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Unalaska school budget drops deeper into red as energy costs rise

Maggie Nelson
Superintendent Jim Wilson presented a budget update to the Unalaska school board on Oct. 19 that includes a $535,000 anticipated deficit.

Like many school districts across Alaska, spikes in energy costs have Unalaska City schools looking at a major budget deficit. In combination with flatlined state funding, enrollment drops and increased teacher salaries, the island’s deficit is predicted to take the shape of around a-half-million dollars.

Superintendent Jim Wilson presented a budget update to the Unalaska school board on Oct. 19 that includes a $535,000 anticipated deficit. This is the biggest deficit he’s seen in his 10 years as the high school principal, and likely one of the largest deficits the district has ever seen, he said.

“Can we sustain a $500,000 deficit? No, we can't,” Wilson said. “There will need to be some adjustments made to the budget. In most districts, as you lose a significant percentage of your student population, we start to look at everything across the board, from supplies, to staffing, to travel, and try to figure out areas where you can find efficiencies, to be able to have a balanced budget.”

Unalaska City School District officials were anticipating some added costs from salary and wage increases following teacher negotiations, which took place last spring. Those costs are estimated to total about $135,000 and would reflect this year’s 3% raise to teacher salaries, according to Wilson. But the majority of the deficit comes from skyrocketing energy costs, which total around $400,000 and affect nearly all sectors of the budget, from shipping of supplies to student athlete travel, he said.

The original budget, approved this spring, had a roughly $230,000 deficit. With additional, one-time funding from the State, that would have been nearly balanced. But surging expenses for fuel, along with utilities, shipping and travel costs, have now pushed the district back into the red at more than double the original deficit, according to Wilson.

The state has made a small increase in the amount it gives school districts per student. That base student allocation (BSA) fluctuates for each district based on a formula that accounts for schools’ unique costs. But, until recently when state legislators approved an education reform bill, the starting amount for the BSA, of just under $6,000, had remained flat since 2017.

That doesn’t completely solve the rural district’s deficit problems, though. And as enrollment continues dropping on the island, as it is seen doing across Alaska, state funding will also follow suit.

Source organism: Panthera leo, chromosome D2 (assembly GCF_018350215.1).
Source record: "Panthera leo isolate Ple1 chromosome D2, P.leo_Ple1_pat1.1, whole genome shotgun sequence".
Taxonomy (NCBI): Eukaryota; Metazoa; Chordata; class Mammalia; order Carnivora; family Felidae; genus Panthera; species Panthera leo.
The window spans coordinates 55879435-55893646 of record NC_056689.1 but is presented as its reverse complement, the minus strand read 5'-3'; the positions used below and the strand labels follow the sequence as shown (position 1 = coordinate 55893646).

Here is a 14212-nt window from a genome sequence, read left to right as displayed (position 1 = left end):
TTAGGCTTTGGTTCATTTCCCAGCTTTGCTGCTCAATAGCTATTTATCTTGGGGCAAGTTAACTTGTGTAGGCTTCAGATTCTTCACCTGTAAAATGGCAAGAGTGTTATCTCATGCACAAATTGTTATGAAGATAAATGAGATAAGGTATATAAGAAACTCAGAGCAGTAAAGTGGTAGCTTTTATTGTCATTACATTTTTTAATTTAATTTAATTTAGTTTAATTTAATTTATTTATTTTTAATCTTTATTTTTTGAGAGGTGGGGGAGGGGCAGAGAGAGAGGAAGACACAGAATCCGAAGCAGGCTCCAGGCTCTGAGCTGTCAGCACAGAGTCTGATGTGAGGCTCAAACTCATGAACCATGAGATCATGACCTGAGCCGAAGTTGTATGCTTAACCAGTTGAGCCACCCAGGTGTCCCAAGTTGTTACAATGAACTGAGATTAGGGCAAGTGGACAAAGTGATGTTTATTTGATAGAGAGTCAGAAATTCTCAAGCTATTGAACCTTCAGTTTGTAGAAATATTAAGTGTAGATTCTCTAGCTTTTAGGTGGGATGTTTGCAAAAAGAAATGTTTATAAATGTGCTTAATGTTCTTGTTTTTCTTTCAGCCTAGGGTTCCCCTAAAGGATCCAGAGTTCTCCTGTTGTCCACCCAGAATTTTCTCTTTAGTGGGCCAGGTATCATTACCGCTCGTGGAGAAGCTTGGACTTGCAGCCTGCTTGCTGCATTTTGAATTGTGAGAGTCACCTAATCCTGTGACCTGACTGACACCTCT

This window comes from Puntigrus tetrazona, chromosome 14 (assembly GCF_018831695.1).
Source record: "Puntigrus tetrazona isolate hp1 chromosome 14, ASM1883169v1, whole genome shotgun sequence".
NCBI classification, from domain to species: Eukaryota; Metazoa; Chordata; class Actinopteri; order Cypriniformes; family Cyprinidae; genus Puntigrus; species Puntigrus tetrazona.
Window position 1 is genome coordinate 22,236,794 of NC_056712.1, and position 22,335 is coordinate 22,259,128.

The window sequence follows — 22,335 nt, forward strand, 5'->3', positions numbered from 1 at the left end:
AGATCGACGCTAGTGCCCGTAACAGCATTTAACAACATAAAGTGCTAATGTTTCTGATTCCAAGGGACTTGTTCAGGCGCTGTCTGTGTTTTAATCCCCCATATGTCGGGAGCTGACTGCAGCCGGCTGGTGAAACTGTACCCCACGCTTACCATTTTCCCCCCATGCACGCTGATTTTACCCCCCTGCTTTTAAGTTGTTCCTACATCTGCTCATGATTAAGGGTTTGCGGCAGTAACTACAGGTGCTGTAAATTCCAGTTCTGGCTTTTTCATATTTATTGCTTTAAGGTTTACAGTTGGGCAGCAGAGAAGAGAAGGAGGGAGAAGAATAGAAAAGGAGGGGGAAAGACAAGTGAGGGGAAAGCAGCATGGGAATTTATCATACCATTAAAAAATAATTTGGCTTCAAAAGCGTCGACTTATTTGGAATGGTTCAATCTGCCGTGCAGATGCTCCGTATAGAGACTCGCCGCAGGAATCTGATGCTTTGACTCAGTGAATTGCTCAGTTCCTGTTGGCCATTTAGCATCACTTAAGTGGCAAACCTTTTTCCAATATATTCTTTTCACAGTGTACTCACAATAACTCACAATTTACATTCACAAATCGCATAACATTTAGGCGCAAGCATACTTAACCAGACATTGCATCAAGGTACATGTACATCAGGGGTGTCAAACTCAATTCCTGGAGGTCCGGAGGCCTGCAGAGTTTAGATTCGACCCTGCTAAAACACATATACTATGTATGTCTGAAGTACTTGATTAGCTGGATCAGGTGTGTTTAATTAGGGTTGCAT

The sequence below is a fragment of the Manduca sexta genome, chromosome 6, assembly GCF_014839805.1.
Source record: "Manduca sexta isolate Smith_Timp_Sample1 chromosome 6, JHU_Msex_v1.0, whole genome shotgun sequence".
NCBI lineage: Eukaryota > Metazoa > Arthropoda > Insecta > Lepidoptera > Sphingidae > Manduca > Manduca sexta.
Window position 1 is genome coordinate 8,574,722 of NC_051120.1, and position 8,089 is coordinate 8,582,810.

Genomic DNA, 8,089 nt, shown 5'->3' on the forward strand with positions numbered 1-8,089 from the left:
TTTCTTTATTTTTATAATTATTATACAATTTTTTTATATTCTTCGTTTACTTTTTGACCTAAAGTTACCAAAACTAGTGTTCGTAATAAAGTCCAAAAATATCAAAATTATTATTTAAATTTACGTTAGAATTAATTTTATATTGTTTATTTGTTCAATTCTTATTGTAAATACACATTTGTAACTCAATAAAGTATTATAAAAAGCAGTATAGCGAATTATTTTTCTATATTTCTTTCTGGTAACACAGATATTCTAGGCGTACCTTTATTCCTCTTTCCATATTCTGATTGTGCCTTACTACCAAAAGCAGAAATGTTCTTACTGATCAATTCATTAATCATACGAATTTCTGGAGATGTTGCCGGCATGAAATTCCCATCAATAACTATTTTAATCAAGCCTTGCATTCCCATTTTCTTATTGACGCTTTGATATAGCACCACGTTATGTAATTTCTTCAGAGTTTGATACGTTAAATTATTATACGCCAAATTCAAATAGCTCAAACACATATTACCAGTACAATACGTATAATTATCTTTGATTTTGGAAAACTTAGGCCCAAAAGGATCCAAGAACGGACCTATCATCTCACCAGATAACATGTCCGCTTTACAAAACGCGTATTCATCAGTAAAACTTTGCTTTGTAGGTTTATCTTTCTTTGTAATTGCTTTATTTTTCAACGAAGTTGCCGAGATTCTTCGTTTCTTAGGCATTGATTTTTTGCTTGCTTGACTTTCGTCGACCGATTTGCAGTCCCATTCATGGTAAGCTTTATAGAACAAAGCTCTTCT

The district was already expecting a hit to its state funds due to a drop in enrollment this year — another statewide issue plaguing rural and urban school districts. Officials estimated about 345 students for the school year. That’s a drastic drop from just a few years ago, when Unalaska schools saw a record high enrollment of more than 420 students. The island’s official enrollment count ends Oct. 28, but as of Friday, the student population was at 341.

Still, there is enough money in the school’s fund balance to cover the current deficit, and the district has filled some of its funding gap with federal COVID money, Wilson said.

“The reality is that most COVID funds and a lot of those grants that were one-time funding through the state, they're gone now this year,” he said. “And so we're going to have to look at that and try to figure out how to have a sustainable budget.”

Wilson said the budget committee will have to make some serious and long-term decisions about where to make cuts when they meet next year.

Results from the state audit will be returned soon. Those will give a clearer picture of how big the deficit actually is, Wilson said. An official budget revision is expected to be presented at the board’s November meeting.

Hailing from Southwest Washington, Maggie moved to Unalaska in 2019. She's dabbled in independent print journalism in Oregon and completed her Master of Arts in English Studies at Western Washington University — where she also taught Rhetoric and Composition courses.
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